By: Herb Nordmeyer, author of The Stucco Book—The Basics
There are two general types of Insulated Concrete Forms (ICF), the forms that will burn readily and those that will not burn as readily. The latter are usually EPS beads encased in a cementitious paste. The former are EPS, XPS, or urethane that either consists of sheets that are connected to make block or have been formed by molding. Building codes require that the interior of a structure be protected from flammable walls. This can be done with 5/8″ of sheet rock, or it can be done with three-coat stucco or plaster. Most contractors use sheet rock.
The exterior of the ICF needs to be protected as well. While the ICF formed from a cement paste and EPS beads are more resistant to degradation from the elements than the EPS, XPS, or urethane ICF, they do degrade and need to be protected.
An EIFS-type coating adheres well on all ICF and is permanent, but it does not provide any fireproofing, so it should never be used inside a structure. Remember: Fire plus EPS equals very toxic fumes. It can, if the local code approves it, be used as an exterior coating if fire protection is not required or desired.
There are many one-coat stuccos that offer a one-hour fire rating, and some mistakenly use them to provide fireproofing to the ICF. The one-coat stuccos are systems, and they obtain the one-hour fire rating with an interior skin of 5/8″ sheet rock and nonflammable insulation between the studs. While one-coat stuccos are great products for other applications, this is not one of them.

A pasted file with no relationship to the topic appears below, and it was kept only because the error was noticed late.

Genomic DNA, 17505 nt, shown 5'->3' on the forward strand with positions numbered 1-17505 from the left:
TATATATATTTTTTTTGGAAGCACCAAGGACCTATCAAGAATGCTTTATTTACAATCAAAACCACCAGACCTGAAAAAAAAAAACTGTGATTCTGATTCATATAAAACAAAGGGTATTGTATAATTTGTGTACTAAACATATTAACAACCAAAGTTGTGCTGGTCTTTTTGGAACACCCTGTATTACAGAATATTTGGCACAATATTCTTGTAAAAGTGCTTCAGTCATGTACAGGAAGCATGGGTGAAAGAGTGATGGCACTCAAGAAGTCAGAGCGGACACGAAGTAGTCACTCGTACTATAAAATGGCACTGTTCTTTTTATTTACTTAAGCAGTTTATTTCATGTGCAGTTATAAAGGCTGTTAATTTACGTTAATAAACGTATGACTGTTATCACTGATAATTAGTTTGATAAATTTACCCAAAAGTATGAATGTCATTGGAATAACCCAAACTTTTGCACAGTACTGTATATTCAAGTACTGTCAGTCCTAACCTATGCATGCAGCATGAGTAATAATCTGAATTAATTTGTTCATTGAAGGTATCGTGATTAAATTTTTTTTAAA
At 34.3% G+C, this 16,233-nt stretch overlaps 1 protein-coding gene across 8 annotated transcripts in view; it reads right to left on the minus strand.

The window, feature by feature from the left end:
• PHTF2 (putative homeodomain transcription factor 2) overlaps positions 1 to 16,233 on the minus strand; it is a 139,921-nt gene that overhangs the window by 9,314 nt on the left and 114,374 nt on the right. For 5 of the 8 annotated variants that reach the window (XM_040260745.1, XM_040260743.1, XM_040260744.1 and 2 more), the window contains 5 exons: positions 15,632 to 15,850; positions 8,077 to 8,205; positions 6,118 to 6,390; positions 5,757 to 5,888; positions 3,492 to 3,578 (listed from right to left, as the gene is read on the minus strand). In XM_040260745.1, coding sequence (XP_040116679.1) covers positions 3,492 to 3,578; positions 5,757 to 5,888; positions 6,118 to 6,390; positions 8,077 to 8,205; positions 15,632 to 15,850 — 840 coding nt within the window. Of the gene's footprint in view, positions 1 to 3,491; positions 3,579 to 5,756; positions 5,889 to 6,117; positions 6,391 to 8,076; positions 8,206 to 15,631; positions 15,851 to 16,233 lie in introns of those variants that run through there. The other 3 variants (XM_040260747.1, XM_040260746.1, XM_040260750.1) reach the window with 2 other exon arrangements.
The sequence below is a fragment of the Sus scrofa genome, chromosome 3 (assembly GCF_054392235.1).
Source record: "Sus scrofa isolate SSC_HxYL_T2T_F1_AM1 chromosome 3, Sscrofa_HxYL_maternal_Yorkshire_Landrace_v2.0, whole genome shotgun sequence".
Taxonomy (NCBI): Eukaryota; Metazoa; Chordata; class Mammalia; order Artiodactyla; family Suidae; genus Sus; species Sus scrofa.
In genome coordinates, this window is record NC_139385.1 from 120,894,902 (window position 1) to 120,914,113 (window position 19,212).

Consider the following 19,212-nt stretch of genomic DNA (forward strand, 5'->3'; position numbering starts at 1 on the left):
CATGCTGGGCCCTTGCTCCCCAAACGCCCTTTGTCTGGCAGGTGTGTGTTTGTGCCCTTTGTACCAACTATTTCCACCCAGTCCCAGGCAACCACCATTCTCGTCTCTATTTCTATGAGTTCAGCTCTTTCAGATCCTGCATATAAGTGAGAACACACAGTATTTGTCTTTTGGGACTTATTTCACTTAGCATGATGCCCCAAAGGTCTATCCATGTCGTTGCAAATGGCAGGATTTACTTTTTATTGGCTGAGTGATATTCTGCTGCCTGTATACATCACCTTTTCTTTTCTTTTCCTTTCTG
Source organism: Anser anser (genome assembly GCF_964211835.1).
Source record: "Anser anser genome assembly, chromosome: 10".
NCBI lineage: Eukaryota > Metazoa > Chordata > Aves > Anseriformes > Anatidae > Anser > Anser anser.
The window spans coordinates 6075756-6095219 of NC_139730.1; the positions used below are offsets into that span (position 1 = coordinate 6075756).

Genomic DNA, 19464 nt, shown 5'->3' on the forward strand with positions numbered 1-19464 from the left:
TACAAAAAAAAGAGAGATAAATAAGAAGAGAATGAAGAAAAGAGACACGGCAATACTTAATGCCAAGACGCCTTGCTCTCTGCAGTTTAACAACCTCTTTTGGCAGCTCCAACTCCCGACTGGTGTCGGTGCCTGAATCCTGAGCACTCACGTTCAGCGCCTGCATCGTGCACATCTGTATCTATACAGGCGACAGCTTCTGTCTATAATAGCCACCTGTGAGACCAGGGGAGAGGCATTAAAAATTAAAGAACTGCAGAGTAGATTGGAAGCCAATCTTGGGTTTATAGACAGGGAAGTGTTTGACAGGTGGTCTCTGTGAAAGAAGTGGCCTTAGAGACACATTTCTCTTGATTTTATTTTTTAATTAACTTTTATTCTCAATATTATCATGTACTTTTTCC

Most building codes do not allow the direct application of stucco or plaster to EPS, XPS, or urethane. The reason for this is that if the surface of the insulating material has been exposed to the sun for 24 to 48 hours, the stucco or plaster does not bond as well, and a bond failure can occur at a later date. The low bond can be overcome by rasping the surface and applying stucco within a matter of hours. This method is not approved by any of the building codes so should not be used unless you want to get a professional engineer to sign off on the technique and then convince building officials that this is an acceptable method. Good luck if you want to try.
If you have an EPS, XPS, or urethane ICF, and you need a one-hour fire wall, you need to attach lath to the ICF and then apply stucco or plaster to the lath. Doing this, any good plaster or stucco formula will work.
If you insist on going against the building code and direct-applying stucco or plaster to EPS, XPS, or urethane, rasp the surface within a few hours of applying the stucco or plaster and add 1/2 gallon of exterior acrylic paint to each cubic foot of stucco concentrate you use. I prefer a stucco mix that consists of:
1 bag Portland,
1/3 bag of hydrated lime, and
4 cubic feet of stucco sand.
To get your paint, go to one of the big box stores and ask for paint that was tinted wrong or was returned. Ask for a deep discount. Remember, if you do this, your heirs may have a problem selling your house after you are gone.
If you are direct-applying stucco to the EPS bead/cement paste type of ICF, then the above formula, with or without the paint addition, will work.
Herb Nordmeyer, author of The Stucco Book—The Basics